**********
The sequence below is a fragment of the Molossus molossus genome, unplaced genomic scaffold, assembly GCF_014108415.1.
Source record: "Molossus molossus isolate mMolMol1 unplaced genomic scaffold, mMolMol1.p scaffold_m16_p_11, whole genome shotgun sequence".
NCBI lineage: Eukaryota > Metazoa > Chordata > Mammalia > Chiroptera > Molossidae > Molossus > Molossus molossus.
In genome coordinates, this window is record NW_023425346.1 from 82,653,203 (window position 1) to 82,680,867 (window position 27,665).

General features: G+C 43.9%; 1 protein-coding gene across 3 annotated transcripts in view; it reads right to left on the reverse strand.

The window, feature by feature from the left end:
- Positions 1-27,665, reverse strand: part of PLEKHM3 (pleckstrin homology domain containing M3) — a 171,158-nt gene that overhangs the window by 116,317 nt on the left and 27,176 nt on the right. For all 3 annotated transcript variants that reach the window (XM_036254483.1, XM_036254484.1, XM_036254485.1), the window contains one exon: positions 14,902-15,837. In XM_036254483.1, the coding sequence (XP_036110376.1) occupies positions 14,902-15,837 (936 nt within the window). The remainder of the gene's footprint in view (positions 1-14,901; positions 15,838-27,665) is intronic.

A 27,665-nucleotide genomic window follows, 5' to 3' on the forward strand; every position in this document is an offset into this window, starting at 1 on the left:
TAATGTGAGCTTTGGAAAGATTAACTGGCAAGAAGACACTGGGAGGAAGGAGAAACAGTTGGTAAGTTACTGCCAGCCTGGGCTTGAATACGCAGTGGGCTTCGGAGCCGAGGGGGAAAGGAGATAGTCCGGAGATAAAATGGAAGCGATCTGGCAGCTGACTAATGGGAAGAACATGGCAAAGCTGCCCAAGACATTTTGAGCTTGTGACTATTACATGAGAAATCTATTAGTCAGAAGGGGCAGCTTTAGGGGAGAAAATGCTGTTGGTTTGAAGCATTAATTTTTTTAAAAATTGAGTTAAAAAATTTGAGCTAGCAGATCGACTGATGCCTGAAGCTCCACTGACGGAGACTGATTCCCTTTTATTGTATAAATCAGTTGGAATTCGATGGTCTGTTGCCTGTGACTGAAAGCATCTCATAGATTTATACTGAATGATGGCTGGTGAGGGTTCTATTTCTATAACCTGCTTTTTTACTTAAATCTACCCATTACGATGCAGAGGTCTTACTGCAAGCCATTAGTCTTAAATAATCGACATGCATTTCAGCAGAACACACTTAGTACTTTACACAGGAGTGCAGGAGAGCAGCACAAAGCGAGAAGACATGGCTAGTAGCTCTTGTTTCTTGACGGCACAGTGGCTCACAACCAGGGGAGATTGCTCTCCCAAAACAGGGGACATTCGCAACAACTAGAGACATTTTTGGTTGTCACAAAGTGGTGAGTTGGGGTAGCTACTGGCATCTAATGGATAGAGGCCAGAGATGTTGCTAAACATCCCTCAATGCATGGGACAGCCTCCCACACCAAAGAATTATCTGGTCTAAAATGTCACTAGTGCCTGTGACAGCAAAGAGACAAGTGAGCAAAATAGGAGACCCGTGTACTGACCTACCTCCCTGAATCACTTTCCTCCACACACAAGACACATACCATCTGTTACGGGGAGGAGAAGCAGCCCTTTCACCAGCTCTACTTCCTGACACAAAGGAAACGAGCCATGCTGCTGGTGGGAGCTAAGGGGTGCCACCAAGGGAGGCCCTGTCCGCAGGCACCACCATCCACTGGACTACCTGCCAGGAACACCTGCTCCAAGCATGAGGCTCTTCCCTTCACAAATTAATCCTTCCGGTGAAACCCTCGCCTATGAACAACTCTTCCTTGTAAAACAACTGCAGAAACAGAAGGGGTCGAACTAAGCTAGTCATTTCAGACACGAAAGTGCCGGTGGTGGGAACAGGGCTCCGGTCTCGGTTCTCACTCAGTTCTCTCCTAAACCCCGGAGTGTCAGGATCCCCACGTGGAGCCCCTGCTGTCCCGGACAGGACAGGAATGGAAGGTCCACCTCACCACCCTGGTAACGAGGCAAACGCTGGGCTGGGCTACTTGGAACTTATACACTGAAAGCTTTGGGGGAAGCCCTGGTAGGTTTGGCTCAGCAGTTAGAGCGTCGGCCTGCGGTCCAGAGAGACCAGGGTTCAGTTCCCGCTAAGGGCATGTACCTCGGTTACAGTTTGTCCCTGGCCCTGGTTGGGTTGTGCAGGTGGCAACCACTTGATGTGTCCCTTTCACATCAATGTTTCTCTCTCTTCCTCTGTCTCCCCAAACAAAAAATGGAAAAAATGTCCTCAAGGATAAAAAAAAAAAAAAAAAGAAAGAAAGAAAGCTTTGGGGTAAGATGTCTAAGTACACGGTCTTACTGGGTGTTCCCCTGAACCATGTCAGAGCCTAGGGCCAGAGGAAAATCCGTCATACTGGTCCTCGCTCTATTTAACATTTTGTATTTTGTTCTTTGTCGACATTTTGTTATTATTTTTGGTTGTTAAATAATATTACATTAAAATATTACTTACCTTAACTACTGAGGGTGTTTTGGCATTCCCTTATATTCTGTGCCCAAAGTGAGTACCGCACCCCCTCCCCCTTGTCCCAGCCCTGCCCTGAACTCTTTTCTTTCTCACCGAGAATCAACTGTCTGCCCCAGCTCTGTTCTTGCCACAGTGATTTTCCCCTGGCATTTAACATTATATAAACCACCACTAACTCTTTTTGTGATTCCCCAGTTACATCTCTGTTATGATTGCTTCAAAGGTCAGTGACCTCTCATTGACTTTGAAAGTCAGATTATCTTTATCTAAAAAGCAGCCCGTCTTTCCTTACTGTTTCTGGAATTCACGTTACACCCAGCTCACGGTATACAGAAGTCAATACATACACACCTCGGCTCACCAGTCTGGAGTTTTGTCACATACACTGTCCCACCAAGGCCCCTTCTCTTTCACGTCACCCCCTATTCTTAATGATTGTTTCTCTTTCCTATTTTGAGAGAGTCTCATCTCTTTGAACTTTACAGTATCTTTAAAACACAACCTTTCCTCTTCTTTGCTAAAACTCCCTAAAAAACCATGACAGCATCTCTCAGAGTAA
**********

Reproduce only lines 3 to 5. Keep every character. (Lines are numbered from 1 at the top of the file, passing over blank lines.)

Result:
NCBI lineage: Eukaryota > Metazoa > Chordata > Mammalia > Chiroptera > Molossidae > Molossus > Molossus molossus.
In genome coordinates, this window is record NW_023425346.1 from 82,653,203 (window position 1) to 82,680,867 (window position 27,665).

General features: G+C 43.9%; 1 protein-coding gene across 3 annotated transcripts in view; it reads right to left on the reverse strand.